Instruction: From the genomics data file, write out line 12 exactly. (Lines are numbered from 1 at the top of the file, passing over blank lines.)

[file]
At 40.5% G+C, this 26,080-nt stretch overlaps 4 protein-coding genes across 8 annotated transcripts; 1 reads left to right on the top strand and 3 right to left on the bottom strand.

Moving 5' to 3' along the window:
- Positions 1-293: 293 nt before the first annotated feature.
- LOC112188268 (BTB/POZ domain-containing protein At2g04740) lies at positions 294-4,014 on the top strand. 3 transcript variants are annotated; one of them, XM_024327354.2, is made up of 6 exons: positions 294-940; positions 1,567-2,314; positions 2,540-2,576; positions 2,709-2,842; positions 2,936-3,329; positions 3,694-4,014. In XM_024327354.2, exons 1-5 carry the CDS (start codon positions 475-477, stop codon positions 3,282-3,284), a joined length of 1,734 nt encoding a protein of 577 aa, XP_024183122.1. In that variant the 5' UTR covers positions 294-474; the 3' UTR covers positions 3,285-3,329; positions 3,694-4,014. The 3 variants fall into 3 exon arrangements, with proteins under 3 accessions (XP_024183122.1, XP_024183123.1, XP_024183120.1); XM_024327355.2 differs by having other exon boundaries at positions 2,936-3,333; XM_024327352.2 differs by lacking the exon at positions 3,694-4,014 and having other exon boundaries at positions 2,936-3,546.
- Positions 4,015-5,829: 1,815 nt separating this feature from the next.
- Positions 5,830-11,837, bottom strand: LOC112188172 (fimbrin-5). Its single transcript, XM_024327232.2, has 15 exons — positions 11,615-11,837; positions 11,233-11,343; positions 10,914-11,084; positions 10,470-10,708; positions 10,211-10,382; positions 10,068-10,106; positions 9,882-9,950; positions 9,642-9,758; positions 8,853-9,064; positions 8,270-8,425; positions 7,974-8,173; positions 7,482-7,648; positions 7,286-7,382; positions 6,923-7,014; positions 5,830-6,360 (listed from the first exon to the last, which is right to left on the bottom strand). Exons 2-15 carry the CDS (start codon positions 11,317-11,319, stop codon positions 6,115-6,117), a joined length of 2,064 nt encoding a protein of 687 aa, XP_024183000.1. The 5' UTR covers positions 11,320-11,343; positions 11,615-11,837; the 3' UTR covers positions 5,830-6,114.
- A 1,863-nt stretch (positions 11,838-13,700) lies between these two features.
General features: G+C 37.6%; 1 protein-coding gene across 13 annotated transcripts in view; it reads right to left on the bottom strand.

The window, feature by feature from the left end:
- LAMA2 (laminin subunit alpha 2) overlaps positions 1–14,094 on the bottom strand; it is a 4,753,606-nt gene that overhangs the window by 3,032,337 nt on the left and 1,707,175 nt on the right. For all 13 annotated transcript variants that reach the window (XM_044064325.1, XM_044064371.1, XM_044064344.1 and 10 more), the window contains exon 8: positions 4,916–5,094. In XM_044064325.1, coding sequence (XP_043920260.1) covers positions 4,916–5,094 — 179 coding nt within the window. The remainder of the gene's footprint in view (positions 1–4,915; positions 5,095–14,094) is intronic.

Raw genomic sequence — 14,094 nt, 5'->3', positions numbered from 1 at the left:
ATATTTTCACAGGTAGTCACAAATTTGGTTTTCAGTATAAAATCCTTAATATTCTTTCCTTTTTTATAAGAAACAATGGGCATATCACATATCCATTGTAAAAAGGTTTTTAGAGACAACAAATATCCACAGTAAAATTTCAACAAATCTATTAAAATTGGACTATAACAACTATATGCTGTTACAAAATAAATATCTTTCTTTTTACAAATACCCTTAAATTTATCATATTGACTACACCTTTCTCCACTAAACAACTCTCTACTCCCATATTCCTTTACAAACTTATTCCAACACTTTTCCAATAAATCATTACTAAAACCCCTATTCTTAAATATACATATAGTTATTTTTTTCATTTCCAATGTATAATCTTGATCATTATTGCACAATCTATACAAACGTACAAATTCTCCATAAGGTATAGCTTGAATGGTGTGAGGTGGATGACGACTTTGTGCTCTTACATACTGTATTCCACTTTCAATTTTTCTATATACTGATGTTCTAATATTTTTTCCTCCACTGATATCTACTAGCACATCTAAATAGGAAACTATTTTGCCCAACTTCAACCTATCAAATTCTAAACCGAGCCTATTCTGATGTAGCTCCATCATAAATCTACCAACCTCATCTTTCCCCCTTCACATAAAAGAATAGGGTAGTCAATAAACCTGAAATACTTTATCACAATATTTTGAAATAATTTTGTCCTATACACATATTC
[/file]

ATATTTTCACAGGTAGTCACAAATTTGGTTTTCAGTATAAAATCCTTAATATTCTTTCCTTTTTTATAAGAAACAATGGGCATATCACATATCCATTGTAAAAAGGTTTTTAGAGACAACAAATATCCACAGTAAAATTTCAACAAATCTATTAAAATTGGACTATAACAACTATATGCTGTTACAAAATAAATATCTTTCTTTTTACAAATACCCTTAAATTTATCATATTGACTACACCTTTCTCCACTAAACAACTCTCTACTCCCATATTCCTTTACAAACTTATTCCAACACTTTTCCAATAAATCATTACTAAAACCCCTATTCTTAAATATACATATAGTTATTTTTTTCATTTCCAATGTATAATCTTGATCATTATTGCACAATCTATACAAACGTACAAATTCTCCATAAGGTATAGCTTGAATGGTGTGAGGTGGATGACGACTTTGTGCTCTTACATACTGTATTCCACTTTCAATTTTTCTATATACTGATGTTCTAATATTTTTTCCTCCACTGATATCTACTAGCACATCTAAATAGGAAACTATTTTGCCCAACTTCAACCTATCAAATTCTAAACCGAGCCTATTCTGATGTAGCTCCATCATAAATCTACCAACCTCATCTTTCCCCCTTCACATAAAAGAATAGGGTAGTCAATAAACCTGAAATACTTTATCACAATATTTTGAAATAATTTTGTCCTATACACATATTC